The body says what words cannot. ~Martha Graham
It takes great courage and energy to cultivate non-doing, both in stillness and in activity. Nor is it easy to make a special time for non-doing and to keep at it in the face of everything in our lives which needs to be done. ~ Jon Kabat-Zinn
Riding the wave of powerful cleansing energy from my Reiki attunement, I thought I would just continue to feel better. After all 21 days of cleansing and balancing just happens, so why wouldn’t it be possible for me to just feel energized by that? So I continued to do too much, and stress too much, and after the first few days, I fell into bed without doing self-Reiki, and went to work in the morning without doing meditation…and you know what? I feel lousy.
In some ways, even though I do feel less drained than I did before, I feel worse, because now my body is even more aware of what I’m doing wrong. When dinner is cheese and crackers and applesauce, my body knows that something is missing. When I’m too lazy to take my vitamins before bed, the things those vitamins are supposed to be balancing act up. Now, all the messages that my body has been giving me all along are too loud to be ignored. Something has to give, and my health has been that something far too often. Even now I feel the ache in the back of my throat and the dull pain in my temple that means I’m dehydrated and overtired, and last night I was wide awake in the middle of the night with thoughts bouncing around in my head.
Self-care is not optional. I knew this when I began training to be a psychotherapist; I knew that in order to treat and care for others, I had to have a way to care for myself. And yet, as soon as I get busy, it’s the first thing I let slide. I wasn’t going to write today – caught up in the whirlwind of final papers, I thought, I should take this time to write papers, not to write something “frivolous”. But this is important. This blog post may not change anyone else’s life, but it’s a reminder that I am committing once again to changing my own. I need to write. I need to sleep, and meditate, and eat good food, and do yoga, and do self-Reiki and make myself a priority. Because when I put everyone else first, we all lose out, because I can’t give them my whole self until I make sure that I’m making myself whole.
We are not human beings having a spiritual experience; but spiritual beings having a human experience. ~Pierre Teilhard de Chardin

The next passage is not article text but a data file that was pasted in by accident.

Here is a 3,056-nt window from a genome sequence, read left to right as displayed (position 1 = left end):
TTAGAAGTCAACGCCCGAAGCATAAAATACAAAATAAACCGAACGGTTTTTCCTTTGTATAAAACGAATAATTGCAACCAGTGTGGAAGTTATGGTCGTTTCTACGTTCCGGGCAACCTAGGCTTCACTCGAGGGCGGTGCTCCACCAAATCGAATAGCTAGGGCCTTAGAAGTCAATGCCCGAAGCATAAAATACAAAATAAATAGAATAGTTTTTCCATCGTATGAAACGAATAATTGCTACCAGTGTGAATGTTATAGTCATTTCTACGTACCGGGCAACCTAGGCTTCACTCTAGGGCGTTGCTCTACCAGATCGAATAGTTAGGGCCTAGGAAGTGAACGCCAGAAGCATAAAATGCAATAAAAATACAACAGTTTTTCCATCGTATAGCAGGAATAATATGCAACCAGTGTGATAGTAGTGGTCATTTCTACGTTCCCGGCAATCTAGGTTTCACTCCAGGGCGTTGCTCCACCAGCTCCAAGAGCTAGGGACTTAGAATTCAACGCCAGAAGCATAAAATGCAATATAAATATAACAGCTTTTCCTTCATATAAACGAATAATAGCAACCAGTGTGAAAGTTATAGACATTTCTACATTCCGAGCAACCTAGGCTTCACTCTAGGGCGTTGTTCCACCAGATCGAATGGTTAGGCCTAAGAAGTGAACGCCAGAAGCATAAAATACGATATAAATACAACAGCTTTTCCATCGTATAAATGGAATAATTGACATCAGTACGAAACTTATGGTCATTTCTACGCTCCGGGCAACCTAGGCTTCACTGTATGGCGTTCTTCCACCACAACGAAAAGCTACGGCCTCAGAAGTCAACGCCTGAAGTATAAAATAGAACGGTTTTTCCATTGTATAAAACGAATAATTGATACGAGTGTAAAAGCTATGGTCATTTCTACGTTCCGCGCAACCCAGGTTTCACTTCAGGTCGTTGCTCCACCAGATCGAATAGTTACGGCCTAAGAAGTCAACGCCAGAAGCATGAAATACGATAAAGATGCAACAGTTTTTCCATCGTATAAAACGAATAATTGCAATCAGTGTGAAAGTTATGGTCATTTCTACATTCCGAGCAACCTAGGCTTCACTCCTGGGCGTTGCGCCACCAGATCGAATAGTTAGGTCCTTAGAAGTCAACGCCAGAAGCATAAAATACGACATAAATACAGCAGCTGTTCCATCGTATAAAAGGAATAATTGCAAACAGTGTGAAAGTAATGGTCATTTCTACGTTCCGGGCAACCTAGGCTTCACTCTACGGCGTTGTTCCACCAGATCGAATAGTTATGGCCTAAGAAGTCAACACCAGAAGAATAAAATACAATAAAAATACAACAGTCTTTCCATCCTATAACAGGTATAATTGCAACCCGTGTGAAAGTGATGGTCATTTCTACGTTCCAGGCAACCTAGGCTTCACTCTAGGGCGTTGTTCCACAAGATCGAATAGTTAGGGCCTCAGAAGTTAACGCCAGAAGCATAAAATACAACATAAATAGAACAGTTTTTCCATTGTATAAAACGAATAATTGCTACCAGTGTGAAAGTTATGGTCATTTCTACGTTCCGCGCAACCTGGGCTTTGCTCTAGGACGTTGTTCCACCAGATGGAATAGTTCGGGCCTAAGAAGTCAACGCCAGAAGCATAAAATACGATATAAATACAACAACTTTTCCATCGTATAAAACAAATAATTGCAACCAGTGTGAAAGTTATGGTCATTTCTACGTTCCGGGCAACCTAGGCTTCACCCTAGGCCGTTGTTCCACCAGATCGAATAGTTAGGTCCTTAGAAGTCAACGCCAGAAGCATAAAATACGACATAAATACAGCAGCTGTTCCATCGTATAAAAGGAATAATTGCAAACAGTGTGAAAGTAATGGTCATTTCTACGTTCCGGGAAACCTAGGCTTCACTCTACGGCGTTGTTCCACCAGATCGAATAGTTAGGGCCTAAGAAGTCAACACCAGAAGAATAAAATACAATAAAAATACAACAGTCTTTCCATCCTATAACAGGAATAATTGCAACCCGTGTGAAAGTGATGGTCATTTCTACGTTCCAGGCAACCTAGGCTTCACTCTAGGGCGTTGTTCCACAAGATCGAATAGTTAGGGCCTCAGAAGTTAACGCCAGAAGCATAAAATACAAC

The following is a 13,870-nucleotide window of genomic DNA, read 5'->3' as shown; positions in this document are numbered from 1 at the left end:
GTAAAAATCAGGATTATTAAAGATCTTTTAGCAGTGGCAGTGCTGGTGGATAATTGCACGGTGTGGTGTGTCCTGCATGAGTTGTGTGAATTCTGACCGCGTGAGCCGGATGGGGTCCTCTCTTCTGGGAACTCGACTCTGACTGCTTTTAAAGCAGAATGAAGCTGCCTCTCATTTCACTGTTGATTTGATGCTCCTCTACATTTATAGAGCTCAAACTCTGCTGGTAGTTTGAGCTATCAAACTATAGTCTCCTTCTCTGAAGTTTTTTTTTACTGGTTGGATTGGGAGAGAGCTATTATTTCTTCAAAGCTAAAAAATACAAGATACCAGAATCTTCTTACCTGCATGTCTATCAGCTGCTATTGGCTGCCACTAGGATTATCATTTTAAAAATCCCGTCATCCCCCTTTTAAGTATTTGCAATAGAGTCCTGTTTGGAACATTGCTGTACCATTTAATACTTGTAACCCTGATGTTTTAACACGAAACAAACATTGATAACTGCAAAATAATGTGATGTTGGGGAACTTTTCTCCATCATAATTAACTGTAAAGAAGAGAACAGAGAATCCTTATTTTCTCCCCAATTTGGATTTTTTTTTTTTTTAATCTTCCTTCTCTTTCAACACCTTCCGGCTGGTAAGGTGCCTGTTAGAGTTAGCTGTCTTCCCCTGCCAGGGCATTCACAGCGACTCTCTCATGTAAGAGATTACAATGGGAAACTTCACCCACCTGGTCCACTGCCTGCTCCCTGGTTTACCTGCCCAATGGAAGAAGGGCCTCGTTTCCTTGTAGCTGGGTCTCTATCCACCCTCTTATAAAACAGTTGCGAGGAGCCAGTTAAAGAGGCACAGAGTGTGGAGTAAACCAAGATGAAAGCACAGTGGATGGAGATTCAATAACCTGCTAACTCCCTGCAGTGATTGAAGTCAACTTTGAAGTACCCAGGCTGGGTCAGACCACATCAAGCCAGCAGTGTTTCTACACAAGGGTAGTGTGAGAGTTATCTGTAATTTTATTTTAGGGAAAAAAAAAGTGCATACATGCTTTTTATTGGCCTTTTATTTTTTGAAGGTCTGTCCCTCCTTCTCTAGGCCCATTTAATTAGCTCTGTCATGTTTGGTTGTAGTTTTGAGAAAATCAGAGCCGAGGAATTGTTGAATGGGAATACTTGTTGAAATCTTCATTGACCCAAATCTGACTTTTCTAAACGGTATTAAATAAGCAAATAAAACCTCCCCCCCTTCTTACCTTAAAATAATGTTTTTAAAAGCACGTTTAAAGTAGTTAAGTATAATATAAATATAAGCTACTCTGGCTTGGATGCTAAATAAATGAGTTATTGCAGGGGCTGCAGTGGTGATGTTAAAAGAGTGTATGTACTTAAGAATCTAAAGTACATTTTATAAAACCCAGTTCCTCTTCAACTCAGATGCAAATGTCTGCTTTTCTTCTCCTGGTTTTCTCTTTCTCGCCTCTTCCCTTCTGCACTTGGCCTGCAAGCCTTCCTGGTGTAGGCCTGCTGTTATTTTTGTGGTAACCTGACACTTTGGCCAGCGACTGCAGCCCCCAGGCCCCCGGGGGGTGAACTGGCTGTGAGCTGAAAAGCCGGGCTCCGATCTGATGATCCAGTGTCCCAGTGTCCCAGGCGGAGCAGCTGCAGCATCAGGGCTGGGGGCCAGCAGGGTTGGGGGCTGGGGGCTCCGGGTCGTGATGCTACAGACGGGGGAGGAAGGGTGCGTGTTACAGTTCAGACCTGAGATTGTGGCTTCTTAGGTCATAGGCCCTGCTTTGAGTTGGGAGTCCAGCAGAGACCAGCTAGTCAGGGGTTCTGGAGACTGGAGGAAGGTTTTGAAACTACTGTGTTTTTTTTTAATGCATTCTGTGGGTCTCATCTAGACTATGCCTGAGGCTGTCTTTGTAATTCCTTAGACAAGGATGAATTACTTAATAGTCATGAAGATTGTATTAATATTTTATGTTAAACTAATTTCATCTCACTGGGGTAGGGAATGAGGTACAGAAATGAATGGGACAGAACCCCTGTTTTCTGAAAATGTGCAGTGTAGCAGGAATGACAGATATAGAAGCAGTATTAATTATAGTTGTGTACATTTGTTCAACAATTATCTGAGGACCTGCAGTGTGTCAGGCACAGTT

I spent the past day and a half at a Reiki I training. Friday night, after meeting my teacher and classmates, I was treated to a guided meditation and attunement. Basically this means I got to relax and let healing energy flow in and around and through me as my body learned how to channel it. I felt like I was sparkling last night. I felt loving and open and warm, and it was wonderful.
Today, I learned more of the history and philosophy and guidelines of the practice, and how to give Reiki treatments to myself and others. I gave a treatment and received one. And in giving this treatment, I feel like I understand a little bit better what happens when people are filled with the holy spirit, or blessed in some way, or feel the presence of a higher power…in the words of my beloved musical Godspell (and so, yes, also the Gospel of Matthew) “The lamp of the body is the eye. If therefore your eye is sound, your whole body will be full of light.” My whole body felt full of light…
With this new, cleansing energy in my life, I can’t wait to see what else comes next…
The story this week, readers, is in the questions.
I am a 26-year-old returned missionary, have a temple recommend, serve in the Elder's Quorum presidency in my singles ward, and am attracted to men. Without detailing the entire melodramatic saga, I've been dealing with this issue my entire life, but it has really consumed a lot of my attention, energy, and vitality in the last four years.
Someone asked me the other day what it is about Easter that appeals to me so much. And my answer was rebirth. Yes, as a baptized and confirmed Catholic, it’s always been about resurrection, but as a mystic (and I do more and more think that’s what I really am) it’s about that, and more than that. At Passover, the celebration is life saved and freedom gained. At Easter, the celebration is resurrection and forgiveness of sins. But as we celebrate all of these things in the early spring, what unites them is rebirth. What brings us bunnies and eggs is the aliveness of nature in the springtime, reawakening as the sun warms the ground and the plans uncurl. And a chance to begin again. Why do we hide the eggs, or the afikomen? So that we can root out what’s hidden, bring it to light, and start fresh.
Happy Easter, Chag Sameach, Blessed Eostre, and Welcome Spring!